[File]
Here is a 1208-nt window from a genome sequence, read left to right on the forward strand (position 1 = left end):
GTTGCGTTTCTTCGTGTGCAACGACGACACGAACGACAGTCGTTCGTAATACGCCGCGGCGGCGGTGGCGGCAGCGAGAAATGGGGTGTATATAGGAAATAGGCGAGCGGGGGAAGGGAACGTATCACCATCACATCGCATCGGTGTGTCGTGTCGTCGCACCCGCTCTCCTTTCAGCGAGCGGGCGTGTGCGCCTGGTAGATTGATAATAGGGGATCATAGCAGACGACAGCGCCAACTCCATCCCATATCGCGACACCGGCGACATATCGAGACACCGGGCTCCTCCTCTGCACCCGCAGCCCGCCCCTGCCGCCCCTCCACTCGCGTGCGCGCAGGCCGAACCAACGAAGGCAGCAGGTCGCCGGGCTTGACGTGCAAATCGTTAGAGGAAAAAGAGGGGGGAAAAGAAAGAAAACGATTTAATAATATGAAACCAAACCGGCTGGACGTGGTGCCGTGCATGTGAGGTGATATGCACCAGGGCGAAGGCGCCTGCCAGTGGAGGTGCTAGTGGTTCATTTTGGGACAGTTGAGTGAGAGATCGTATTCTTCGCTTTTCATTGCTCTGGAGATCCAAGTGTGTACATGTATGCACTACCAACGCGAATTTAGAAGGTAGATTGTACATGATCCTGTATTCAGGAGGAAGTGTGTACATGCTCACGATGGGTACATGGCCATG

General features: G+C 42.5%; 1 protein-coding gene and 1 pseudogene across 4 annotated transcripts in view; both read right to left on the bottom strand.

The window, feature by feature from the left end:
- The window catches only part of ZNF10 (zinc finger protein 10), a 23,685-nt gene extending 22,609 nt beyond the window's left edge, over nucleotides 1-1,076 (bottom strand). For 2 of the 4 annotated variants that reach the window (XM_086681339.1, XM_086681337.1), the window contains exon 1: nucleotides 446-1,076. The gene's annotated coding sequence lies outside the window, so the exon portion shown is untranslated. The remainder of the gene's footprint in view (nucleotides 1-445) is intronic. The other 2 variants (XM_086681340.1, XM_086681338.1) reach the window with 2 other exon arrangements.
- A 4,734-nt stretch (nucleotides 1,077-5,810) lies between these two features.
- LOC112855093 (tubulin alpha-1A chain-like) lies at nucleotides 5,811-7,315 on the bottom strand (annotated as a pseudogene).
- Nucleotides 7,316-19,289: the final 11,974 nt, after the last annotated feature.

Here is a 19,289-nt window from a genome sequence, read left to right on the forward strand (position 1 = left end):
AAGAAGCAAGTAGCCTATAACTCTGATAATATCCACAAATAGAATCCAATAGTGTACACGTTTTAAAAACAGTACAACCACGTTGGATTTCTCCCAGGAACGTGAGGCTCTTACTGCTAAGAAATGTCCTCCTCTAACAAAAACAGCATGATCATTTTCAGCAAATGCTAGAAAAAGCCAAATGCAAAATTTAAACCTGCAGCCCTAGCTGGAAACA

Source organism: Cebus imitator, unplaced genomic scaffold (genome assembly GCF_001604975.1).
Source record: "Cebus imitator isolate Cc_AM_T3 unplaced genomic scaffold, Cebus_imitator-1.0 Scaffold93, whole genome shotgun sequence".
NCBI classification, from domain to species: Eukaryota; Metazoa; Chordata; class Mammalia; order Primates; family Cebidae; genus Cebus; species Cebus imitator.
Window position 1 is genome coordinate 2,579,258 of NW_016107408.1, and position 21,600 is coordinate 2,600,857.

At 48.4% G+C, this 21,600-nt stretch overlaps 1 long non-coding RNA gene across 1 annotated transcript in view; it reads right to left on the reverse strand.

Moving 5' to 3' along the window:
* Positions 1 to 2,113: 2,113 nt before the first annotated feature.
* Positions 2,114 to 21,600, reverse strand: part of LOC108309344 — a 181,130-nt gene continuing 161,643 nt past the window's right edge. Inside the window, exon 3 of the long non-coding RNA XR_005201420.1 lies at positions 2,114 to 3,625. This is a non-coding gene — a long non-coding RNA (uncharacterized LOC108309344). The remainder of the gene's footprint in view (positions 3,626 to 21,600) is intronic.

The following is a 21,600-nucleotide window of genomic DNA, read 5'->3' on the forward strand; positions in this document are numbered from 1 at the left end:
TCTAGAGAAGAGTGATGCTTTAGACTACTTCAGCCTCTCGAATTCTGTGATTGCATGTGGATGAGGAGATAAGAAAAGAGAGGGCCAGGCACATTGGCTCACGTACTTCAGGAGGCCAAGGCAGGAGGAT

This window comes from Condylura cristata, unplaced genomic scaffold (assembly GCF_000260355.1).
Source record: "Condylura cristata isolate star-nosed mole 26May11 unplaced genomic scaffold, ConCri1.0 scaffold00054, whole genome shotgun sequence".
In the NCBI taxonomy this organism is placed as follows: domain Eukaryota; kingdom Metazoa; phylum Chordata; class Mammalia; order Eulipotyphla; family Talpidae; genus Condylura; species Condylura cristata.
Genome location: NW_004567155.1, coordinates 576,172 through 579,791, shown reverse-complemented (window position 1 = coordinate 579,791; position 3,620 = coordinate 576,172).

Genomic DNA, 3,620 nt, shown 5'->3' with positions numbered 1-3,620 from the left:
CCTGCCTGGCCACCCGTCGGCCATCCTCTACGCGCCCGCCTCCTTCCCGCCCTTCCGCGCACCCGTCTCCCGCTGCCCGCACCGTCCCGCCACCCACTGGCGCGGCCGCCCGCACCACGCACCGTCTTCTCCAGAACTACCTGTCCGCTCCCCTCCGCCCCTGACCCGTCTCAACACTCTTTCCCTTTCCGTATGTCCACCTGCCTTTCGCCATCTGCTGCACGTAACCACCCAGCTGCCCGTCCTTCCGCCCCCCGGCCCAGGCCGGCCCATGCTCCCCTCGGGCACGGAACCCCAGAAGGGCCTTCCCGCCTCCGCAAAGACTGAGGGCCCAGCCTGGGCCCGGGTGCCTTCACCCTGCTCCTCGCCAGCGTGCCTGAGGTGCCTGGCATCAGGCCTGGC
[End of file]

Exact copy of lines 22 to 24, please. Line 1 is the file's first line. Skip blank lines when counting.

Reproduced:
Source record: "Condylura cristata isolate star-nosed mole 26May11 unplaced genomic scaffold, ConCri1.0 scaffold00054, whole genome shotgun sequence".
In the NCBI taxonomy this organism is placed as follows: domain Eukaryota; kingdom Metazoa; phylum Chordata; class Mammalia; order Eulipotyphla; family Talpidae; genus Condylura; species Condylura cristata.
Genome location: NW_004567155.1, coordinates 576,172 through 579,791, shown reverse-complemented (window position 1 = coordinate 579,791; position 3,620 = coordinate 576,172).